What is Cost Accounting

Cost accounting is a form of managerial accounting that analyses how much money is being used in production. It analyses the different kinds of costs that a business incurs for ways to make production as cost-efficient as possible.

The objective of cost accounting is to provide management with information that can be used for decision-making, cost control, and performance evaluation.

By providing accurate information on the cost of production and operations, cost accounting helps businesses optimize their resources, improve profitability, and stay competitive in the market. Cost accounting plays a critical role in ensuring the financial health and success of a company.

Cost Accounting vs Financial Accounting

To further understand what cost accounting is, we must first differentiate it from the kind of accounting that we are familiar with: financial accounting. 

Cost Accounting Financial Accounting
Used and seen by management or executives within the company  Used and seen by external stakeholders like investors or creditors
The focus is on budgeting and cost-control programs The focus is on presenting the business’s financial position
Does not adhere to any accounting standards or practices Must adhere to the accounting standards and formats like IFRS or GAAP
Information is recorded in order of needs of management Information is recorded in order of type of transaction


Types of Costs in Cost Accounting

Cost accountants and analysts take into account different kinds of costs in their calculations. 

Fixed Costs

Fixed costs are those which remain constant month after month. These costs remain the same, regardless of whether the company produces more or less of a product or service. Some examples of fixed costs include rent, salaries, property taxes, insurance, and depreciation of fixed assets.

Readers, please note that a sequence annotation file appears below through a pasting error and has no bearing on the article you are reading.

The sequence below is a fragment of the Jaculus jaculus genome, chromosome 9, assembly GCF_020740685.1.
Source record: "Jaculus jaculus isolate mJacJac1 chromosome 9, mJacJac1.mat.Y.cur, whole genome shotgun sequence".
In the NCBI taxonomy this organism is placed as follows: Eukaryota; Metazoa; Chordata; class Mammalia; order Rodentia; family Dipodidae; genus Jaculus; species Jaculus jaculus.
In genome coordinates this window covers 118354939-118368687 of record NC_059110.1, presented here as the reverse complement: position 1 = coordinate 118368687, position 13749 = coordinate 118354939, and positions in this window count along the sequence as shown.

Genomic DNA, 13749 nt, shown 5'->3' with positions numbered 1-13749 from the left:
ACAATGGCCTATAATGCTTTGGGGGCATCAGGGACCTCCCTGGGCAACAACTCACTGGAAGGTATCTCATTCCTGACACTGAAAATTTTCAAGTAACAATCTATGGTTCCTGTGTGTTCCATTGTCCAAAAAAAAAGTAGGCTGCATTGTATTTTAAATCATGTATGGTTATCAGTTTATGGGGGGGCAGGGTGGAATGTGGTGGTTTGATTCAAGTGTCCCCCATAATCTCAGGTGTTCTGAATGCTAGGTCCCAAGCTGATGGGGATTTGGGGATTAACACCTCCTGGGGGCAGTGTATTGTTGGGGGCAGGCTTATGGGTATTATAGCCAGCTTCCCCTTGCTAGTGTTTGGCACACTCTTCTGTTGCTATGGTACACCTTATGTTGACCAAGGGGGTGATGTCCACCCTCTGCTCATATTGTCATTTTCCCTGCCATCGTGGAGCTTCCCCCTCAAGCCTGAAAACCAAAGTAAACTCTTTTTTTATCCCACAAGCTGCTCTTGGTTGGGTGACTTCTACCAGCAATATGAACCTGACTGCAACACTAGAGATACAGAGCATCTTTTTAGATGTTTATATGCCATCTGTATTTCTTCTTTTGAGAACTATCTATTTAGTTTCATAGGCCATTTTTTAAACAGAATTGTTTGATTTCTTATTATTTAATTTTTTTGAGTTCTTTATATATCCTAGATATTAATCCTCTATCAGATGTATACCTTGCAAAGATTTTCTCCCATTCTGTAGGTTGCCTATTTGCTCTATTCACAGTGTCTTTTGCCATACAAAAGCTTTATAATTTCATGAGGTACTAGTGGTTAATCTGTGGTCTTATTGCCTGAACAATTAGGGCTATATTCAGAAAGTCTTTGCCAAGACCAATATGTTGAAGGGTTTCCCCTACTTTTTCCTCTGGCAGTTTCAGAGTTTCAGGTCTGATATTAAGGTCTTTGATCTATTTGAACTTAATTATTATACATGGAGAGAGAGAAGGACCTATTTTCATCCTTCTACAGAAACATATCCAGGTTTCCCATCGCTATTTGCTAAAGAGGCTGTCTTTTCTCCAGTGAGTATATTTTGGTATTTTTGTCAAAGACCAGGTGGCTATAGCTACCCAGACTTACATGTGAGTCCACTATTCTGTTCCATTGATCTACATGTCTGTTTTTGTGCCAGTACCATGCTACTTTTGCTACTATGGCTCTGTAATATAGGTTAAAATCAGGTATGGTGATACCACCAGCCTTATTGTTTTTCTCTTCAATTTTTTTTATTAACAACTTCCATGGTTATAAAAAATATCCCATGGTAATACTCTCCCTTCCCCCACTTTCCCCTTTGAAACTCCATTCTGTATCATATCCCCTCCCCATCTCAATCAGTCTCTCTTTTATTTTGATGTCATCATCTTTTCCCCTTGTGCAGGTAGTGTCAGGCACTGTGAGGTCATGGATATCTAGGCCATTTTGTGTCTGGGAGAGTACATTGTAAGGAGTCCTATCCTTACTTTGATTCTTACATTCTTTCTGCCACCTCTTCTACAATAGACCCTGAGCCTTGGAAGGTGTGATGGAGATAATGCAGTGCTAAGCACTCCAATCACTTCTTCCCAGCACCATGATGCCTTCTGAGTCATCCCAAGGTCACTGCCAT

For example, suppose a company has a fixed rent of Rs 50,000 per month for its office space. In this case, the rent expense remains constant, even if the company increases or decreases its production or sales volume. Similarly, if a company pays a fixed salary of Rs 60,000 per year to an employee, the salary expense will remain constant, regardless of the level of production or sales volume.

Variable Costs

These costs change according to the activity level of the business. If the business sells more in a certain period, these costs are likely to also change. Variable costs are typically associated with the production of a product or service, such as raw materials, labor, and utilities.

For example, if a company produces 100 units of a product, the cost of raw materials required to produce those units will be higher than if the company produces 50 units. Similarly, if a company increases its production volume, it will need to hire more labor, which will increase the labor cost.

Direct Costs

Direct costs are those which can be attributed directly to the production of a good or service. Examples of direct costs include direct materials, direct labor, and other direct expenses directly related to the production of a specific product or service.

Direct materials are raw materials that are used in the production process, such as the cost of wood for a furniture manufacturer. Direct labor is the cost of the labor required to produce a specific product or service, such as the salary of a factory worker who assembles furniture.

Direct costs are also used to calculate the cost of goods sold (COGS), which is a critical metric for many businesses to determine their gross profit margins.

Operating Costs

Somewhat similar to direct costs, operating costs are all those relating to the daily operations of the business. While direct costs are those only related to the production of goods and services, operating costs are those relating to how the business functions on a daily basis. This could include salaries paid to employees and labor costs.

Direct costs are directly related to the production of a specific product or service. Instead, operating costs are more general and apply to the overall operations of the business. For example, rent is an operating cost that applies to the business as a whole, while direct materials are a direct cost that applies only to the production of a specific product.